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Hepatitis Delta Agent

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Hepatitis Delta Agent is not a member of hepadnaviridae. However, it works along with hepatitis B to cause infection. A satellite of hepatitis B virus, hepatitis delta agent is a defective RNA virus which requires the help of a hepadnavirus like HBV for its own replication.


The hepatitis delta virus is present worldwide and in all age groups. Its distribution somewhat parallels that of HBV infection, however, its prevalence rates vary by country. Russia, Romania, Southern Italy and the Mediterranean countries, Africa, and South America have the highest HDV prevalence rates, whereas countries such as China have disproportionately low rates of HDV infection.

Structure & Genome

The genome of HDV is unrelated to the genomes of hepadnaviruses. HDV is not a defective interfering particle, but rather a satellite virus, a natural subviral satellite of HBV.

HDV is replication defective. It requires the surface antigen of HBV for the encapsidation of its own genome. The envelope proteins on the outer surface of HDV are entirely provided by HBV.

The internal nucleocapsid structure of HDV is composed of the viral single-stranded RNA genome and about 60 copies of delta antigen, the only HDV-encoded protein, in its large and small form.

HDV virions are 36-43 nm in size. They are roughly spherical and enveloped, with no distinct nucleocapsid structure, though they may be icosahedral.

The HDV genome is a single, negative-stranded, circular RNA molecule that is about 1.7 kb in length. HDV can be classified into three genotypes, which are associated with different geographic locations and vary in severity of disease.


HDV does not infect established tissue culture cell lines. Complete viral replication cycles in vitro are limited to primary hepatocytes (of woodchucks or chimpanzees), that are coinfected with hepadnavirus or cotransfected with hepadnavirus cDNA. In nature, HDV has only bene found in humans infected with HBV.

HDV genome replication is not acutely cytopathic, and both humoral and cellular immune mechanisms may be involved in the pathology of hepatitis D.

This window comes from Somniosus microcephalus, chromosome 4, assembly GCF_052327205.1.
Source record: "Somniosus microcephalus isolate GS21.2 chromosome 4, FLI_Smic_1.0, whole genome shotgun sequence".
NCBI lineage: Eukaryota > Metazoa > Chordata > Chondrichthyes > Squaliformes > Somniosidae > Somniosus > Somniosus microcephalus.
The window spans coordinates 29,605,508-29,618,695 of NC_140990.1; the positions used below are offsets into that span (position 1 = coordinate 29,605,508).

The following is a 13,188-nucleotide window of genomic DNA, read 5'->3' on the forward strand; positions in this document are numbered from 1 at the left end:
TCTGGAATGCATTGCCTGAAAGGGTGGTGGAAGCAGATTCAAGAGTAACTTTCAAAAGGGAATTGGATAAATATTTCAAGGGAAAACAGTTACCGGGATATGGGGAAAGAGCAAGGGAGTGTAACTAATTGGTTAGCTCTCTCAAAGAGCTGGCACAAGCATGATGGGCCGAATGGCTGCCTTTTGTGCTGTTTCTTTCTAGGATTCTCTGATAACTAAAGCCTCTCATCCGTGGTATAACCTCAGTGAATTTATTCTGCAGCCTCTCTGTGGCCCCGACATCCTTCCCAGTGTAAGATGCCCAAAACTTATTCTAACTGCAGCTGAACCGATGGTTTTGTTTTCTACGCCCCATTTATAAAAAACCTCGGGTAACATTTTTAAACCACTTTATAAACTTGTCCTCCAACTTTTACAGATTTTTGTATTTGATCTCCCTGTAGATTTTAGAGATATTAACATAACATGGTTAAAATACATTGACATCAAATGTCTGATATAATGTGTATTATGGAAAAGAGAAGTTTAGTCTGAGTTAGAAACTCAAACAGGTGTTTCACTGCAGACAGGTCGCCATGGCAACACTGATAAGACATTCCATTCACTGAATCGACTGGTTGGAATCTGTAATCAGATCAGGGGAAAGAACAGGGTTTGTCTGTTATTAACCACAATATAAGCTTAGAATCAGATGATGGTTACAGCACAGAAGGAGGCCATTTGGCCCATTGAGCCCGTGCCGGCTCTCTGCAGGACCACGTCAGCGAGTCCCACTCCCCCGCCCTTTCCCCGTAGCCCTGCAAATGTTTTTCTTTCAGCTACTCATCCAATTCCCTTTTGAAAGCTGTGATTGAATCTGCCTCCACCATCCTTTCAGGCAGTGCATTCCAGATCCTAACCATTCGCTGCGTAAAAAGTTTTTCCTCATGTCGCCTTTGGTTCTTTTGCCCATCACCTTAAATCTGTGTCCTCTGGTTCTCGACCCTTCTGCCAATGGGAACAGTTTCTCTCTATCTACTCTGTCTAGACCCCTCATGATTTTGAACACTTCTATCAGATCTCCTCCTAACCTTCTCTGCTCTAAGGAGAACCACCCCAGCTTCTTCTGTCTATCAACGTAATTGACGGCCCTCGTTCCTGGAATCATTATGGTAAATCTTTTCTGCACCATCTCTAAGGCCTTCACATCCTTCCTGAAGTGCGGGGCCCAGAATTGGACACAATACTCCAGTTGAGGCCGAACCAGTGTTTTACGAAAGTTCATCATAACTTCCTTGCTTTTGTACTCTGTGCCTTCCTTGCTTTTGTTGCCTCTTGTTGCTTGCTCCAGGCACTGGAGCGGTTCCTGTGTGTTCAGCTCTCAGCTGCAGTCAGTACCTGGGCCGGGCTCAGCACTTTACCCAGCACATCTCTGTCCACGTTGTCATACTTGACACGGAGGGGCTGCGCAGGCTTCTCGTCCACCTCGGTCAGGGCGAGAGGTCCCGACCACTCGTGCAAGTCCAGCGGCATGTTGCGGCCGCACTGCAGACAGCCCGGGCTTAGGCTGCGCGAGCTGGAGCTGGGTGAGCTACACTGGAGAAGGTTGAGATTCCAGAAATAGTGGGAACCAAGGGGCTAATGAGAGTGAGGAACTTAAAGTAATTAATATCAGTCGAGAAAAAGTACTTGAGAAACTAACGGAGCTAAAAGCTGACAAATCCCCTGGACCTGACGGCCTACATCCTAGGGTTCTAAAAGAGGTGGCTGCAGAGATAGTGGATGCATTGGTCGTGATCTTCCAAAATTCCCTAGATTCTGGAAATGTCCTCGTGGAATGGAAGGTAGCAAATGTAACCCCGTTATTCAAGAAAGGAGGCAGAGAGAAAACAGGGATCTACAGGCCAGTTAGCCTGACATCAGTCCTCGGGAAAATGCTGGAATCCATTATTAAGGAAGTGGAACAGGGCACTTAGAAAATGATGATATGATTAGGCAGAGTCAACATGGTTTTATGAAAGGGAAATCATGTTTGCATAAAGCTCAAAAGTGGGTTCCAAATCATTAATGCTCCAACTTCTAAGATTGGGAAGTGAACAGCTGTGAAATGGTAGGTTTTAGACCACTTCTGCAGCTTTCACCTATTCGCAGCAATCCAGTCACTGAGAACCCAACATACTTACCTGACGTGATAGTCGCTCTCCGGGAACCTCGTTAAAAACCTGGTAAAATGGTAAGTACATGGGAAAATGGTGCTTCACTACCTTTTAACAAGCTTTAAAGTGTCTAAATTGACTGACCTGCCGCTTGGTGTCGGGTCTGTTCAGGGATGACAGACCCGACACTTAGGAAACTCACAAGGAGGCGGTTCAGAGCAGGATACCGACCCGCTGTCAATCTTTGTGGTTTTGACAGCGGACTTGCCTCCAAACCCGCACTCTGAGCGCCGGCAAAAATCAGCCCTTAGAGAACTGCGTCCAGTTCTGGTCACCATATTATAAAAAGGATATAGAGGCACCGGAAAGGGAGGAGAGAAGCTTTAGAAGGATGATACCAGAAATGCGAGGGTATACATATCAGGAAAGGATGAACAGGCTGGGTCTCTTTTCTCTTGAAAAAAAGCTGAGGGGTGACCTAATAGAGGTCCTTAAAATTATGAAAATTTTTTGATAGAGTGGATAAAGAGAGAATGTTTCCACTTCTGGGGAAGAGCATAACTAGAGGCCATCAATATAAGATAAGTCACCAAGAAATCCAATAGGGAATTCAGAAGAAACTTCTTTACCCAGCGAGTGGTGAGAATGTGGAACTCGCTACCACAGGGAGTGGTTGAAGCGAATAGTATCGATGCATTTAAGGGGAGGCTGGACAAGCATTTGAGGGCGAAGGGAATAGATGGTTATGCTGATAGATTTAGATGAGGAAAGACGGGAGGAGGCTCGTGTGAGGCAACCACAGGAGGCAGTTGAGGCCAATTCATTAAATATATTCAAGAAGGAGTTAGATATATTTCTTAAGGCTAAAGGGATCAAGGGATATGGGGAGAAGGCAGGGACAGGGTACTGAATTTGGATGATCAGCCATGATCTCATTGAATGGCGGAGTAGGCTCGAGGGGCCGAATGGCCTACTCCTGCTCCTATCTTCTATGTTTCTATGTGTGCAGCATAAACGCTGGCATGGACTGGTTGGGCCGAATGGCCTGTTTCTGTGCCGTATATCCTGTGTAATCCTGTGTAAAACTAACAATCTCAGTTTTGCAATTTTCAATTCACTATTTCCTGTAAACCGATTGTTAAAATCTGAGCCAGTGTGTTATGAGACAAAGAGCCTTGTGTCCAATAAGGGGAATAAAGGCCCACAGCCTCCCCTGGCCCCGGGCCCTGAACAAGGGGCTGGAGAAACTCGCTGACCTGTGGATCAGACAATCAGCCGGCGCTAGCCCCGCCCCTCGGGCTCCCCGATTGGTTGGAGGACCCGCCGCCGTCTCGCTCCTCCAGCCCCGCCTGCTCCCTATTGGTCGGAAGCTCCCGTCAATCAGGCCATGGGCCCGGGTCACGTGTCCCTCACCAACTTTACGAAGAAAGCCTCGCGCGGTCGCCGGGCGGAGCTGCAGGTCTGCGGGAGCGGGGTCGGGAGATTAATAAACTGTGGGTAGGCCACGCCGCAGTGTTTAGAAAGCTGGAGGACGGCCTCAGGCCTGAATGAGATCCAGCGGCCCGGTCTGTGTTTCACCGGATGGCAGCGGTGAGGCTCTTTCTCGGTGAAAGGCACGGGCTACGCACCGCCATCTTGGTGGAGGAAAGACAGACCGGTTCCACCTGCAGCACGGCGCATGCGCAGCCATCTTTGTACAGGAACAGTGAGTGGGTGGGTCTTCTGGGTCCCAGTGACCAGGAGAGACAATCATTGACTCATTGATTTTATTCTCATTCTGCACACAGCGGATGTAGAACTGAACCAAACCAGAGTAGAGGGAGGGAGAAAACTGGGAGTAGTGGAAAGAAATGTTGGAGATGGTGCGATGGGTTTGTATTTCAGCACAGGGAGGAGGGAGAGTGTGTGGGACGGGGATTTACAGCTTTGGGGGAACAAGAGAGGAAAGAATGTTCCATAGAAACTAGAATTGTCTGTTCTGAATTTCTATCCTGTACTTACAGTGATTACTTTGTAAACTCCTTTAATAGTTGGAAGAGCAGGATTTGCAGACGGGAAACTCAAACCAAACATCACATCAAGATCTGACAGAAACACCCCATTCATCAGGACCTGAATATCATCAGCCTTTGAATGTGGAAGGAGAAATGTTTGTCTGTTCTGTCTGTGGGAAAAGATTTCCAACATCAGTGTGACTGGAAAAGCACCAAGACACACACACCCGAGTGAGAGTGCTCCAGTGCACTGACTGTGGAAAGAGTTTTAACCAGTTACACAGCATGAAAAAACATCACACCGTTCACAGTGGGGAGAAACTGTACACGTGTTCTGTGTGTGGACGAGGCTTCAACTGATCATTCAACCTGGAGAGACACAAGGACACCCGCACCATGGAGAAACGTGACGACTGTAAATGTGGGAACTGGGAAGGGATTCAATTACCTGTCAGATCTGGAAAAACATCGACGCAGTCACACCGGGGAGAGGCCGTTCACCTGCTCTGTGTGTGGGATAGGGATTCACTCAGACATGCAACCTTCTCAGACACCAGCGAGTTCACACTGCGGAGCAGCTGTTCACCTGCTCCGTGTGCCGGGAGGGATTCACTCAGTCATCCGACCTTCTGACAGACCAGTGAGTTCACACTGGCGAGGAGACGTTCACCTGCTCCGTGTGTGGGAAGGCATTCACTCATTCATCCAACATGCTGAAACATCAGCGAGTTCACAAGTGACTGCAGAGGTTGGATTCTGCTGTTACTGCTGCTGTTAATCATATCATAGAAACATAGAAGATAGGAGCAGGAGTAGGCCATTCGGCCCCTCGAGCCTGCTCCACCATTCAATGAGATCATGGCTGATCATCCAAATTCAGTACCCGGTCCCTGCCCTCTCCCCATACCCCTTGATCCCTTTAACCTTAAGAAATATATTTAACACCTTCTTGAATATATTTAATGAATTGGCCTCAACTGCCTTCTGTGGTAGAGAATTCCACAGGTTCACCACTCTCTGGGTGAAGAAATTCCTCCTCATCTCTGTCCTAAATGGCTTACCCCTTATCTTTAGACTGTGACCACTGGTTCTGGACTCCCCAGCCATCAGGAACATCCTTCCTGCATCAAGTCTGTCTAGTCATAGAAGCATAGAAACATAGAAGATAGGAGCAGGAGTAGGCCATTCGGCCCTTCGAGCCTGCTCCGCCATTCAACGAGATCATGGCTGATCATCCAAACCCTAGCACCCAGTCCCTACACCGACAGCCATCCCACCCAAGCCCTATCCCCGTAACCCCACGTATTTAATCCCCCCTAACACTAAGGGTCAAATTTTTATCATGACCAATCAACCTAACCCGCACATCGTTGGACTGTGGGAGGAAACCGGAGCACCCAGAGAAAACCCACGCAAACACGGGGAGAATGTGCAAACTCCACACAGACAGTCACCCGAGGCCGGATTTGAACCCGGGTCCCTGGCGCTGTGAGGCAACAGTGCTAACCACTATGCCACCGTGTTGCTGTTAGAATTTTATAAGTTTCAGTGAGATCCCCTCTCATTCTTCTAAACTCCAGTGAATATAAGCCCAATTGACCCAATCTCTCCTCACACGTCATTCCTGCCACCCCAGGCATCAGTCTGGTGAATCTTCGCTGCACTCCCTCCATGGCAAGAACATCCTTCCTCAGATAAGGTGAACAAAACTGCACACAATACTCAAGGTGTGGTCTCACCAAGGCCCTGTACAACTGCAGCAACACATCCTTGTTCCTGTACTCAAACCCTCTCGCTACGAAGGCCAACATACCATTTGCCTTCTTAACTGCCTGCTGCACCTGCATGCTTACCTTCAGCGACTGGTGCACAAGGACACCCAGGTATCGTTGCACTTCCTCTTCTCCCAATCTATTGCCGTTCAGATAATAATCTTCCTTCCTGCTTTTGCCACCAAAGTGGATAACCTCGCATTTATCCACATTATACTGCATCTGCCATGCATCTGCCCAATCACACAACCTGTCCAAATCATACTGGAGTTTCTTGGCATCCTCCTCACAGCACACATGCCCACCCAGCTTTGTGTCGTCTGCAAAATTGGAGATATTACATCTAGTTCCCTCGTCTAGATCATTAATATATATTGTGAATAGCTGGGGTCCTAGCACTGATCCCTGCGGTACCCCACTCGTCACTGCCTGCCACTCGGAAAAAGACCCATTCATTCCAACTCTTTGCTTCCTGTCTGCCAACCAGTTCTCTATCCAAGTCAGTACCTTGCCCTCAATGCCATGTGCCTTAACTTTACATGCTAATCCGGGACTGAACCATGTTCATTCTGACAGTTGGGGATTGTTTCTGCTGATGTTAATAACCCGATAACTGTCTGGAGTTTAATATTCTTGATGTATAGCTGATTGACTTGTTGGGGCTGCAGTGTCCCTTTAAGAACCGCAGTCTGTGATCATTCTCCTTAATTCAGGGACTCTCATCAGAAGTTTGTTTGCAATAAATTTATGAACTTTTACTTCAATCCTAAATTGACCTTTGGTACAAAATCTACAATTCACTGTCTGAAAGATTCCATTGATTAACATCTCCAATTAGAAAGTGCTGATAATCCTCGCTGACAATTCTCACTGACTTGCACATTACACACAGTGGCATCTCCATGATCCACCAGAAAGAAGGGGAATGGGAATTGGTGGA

HDV is transmitted percutaneously or sexually through contact with infected blood or blood products.

Risk Groups

Chronic HBV carriers are at risk for infection with HDV. Individuals who are not infected with HBV but are susceptible to infection with HBV are also at risk of simultaneous or subsequent infection with HDV. HDV inoculation in the absence of HBV will not cause hepatitis D, since HDV requires the support of the hepadnavirus for its own replication. Alone, the HDV viral genome replicates in a helper-independent manner, but virus particles are not released.

Clinical Consequences

Infection with both HBV and HDV is associated with more severe liver injury than HBV infection alone. HDV infection of chronically infected HBV carries may lead to fulminant acute hepatitis or chronic active hepatitis, often progressing to cirrhosis. Chronic HDV infection may also lead to the development of hepatocellular carcinoma.


There is currently no effective antiviral therapy available for treatment of acute or chronic type D hepatitis. Antivirals such as acyclovir, ribavirin, lamivudine, and synthetic analogues of thymosin have proved ineffective. Immunosuppressive agents are not effective in treating Hepatitis D either. High doses of interferon have yielded remissions in infected patients. However, these patients remain positive for HDV RNA despite their improved clinical conditions. Liver transplantation is often recommended for treating fulminant acute and end-stage chronic hepatitis.


Control of HDV infection can be achieved by targeting and limiting HBV infections. HBV vaccination is therefore recommended to avoid HBV-HDV coinfection.

There is no effective measure to prevent HDV infection of chronic HBV carriers, and prevention of HBV-HDV superinfection can only be achieved through education to reduce risk behaviors.



The World Health Organization. “Hepatitis D.” 2002.